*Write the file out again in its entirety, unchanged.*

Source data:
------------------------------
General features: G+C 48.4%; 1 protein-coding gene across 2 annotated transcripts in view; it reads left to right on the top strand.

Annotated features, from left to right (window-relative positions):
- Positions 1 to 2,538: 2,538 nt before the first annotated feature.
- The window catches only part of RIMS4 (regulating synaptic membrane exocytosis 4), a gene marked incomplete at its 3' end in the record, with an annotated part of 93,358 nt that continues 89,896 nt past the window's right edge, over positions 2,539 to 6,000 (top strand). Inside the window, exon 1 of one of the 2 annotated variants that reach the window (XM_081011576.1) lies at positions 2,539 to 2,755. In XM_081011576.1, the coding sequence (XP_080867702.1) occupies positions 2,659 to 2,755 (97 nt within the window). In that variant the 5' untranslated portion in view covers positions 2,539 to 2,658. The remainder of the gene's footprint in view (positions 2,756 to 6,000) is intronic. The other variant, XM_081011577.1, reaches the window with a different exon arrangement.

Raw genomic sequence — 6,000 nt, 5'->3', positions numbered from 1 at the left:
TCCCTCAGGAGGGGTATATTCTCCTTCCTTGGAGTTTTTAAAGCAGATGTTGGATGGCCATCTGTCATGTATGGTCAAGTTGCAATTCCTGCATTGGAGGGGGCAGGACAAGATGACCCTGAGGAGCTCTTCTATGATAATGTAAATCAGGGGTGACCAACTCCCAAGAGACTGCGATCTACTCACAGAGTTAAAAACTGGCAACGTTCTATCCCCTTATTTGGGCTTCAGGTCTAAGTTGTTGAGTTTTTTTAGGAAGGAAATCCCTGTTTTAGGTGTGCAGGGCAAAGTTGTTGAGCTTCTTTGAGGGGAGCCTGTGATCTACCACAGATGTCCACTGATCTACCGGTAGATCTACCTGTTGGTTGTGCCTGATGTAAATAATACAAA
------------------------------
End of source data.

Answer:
General features: G+C 48.4%; 1 protein-coding gene across 2 annotated transcripts in view; it reads left to right on the top strand.

Annotated features, from left to right (window-relative positions):
- Positions 1 to 2,538: 2,538 nt before the first annotated feature.
- The window catches only part of RIMS4 (regulating synaptic membrane exocytosis 4), a gene marked incomplete at its 3' end in the record, with an annotated part of 93,358 nt that continues 89,896 nt past the window's right edge, over positions 2,539 to 6,000 (top strand). Inside the window, exon 1 of one of the 2 annotated variants that reach the window (XM_081011576.1) lies at positions 2,539 to 2,755. In XM_081011576.1, the coding sequence (XP_080867702.1) occupies positions 2,659 to 2,755 (97 nt within the window). In that variant the 5' untranslated portion in view covers positions 2,539 to 2,658. The remainder of the gene's footprint in view (positions 2,756 to 6,000) is intronic. The other variant, XM_081011577.1, reaches the window with a different exon arrangement.

Raw genomic sequence — 6,000 nt, 5'->3', positions numbered from 1 at the left:
TCCCTCAGGAGGGGTATATTCTCCTTCCTTGGAGTTTTTAAAGCAGATGTTGGATGGCCATCTGTCATGTATGGTCAAGTTGCAATTCCTGCATTGGAGGGGGCAGGACAAGATGACCCTGAGGAGCTCTTCTATGATAATGTAAATCAGGGGTGACCAACTCCCAAGAGACTGCGATCTACTCACAGAGTTAAAAACTGGCAACGTTCTATCCCCTTATTTGGGCTTCAGGTCTAAGTTGTTGAGTTTTTTTAGGAAGGAAATCCCTGTTTTAGGTGTGCAGGGCAAAGTTGTTGAGCTTCTTTGAGGGGAGCCTGTGATCTACCACAGATGTCCACTGATCTACCGGTAGATCTACCTGTTGGTTGTGCCTGATGTAAATAATACAAA